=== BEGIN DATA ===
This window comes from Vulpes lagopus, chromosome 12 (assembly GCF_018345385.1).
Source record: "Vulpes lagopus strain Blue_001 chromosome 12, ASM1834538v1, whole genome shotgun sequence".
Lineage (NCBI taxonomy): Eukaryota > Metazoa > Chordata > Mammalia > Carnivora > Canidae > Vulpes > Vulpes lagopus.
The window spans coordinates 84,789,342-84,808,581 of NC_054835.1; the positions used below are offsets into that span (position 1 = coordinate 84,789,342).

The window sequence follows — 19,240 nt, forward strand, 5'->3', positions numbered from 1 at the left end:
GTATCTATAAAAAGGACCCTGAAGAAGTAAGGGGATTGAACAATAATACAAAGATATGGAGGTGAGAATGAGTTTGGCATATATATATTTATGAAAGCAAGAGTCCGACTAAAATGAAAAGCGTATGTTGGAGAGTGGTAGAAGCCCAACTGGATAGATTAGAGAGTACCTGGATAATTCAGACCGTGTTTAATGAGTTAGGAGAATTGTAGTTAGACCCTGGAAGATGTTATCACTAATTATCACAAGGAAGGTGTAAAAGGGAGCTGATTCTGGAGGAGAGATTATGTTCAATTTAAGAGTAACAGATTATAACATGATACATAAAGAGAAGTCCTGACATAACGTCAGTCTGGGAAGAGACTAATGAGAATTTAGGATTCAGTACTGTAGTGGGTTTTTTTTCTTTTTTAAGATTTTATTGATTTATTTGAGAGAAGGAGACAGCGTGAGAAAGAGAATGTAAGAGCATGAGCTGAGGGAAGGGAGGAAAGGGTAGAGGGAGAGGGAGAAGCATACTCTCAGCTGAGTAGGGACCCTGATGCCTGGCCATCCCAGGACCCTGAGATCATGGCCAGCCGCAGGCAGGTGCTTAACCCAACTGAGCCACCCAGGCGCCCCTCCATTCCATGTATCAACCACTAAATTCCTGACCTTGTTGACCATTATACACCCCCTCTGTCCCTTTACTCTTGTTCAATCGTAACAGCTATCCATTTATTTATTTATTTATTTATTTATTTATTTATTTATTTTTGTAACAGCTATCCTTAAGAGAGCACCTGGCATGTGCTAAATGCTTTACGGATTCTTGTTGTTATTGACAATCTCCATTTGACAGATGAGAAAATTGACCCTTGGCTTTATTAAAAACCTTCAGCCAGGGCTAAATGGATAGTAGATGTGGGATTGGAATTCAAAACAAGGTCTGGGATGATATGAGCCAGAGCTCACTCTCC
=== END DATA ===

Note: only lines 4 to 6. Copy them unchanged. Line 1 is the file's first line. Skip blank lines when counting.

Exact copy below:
The window spans coordinates 84,789,342-84,808,581 of NC_054835.1; the positions used below are offsets into that span (position 1 = coordinate 84,789,342).

The window sequence follows — 19,240 nt, forward strand, 5'->3', positions numbered from 1 at the left end:
GTATCTATAAAAAGGACCCTGAAGAAGTAAGGGGATTGAACAATAATACAAAGATATGGAGGTGAGAATGAGTTTGGCATATATATATTTATGAAAGCAAGAGTCCGACTAAAATGAAAAGCGTATGTTGGAGAGTGGTAGAAGCCCAACTGGATAGATTAGAGAGTACCTGGATAATTCAGACCGTGTTTAATGAGTTAGGAGAATTGTAGTTAGACCCTGGAAGATGTTATCACTAATTATCACAAGGAAGGTGTAAAAGGGAGCTGATTCTGGAGGAGAGATTATGTTCAATTTAAGAGTAACAGATTATAACATGATACATAAAGAGAAGTCCTGACATAACGTCAGTCTGGGAAGAGACTAATGAGAATTTAGGATTCAGTACTGTAGTGGGTTTTTTTTCTTTTTTAAGATTTTATTGATTTATTTGAGAGAAGGAGACAGCGTGAGAAAGAGAATGTAAGAGCATGAGCTGAGGGAAGGGAGGAAAGGGTAGAGGGAGAGGGAGAAGCATACTCTCAGCTGAGTAGGGACCCTGATGCCTGGCCATCCCAGGACCCTGAGATCATGGCCAGCCGCAGGCAGGTGCTTAACCCAACTGAGCCACCCAGGCGCCCCTCCATTCCATGTATCAACCACTAAATTCCTGACCTTGTTGACCATTATACACCCCCTCTGTCCCTTTACTCTTGTTCAATCGTAACAGCTATCCATTTATTTATTTATTTATTTATTTATTTATTTATTTATTTTTGTAACAGCTATCCTTAAGAGAGCACCTGGCATGTGCTAAATGCTTTACGGATTCTTGTTGTTATTGACAATCTCCATTTGACAGATGAGAAAATTGACCCTTGGCTTTATTAAAAACCTTCAGCCAGGGCTAAATGGATAGTAGATGTGGGATTGGAATTCAAAACAAGGTCTGGGATGATATGAGCCAGAGCTCACTCTCC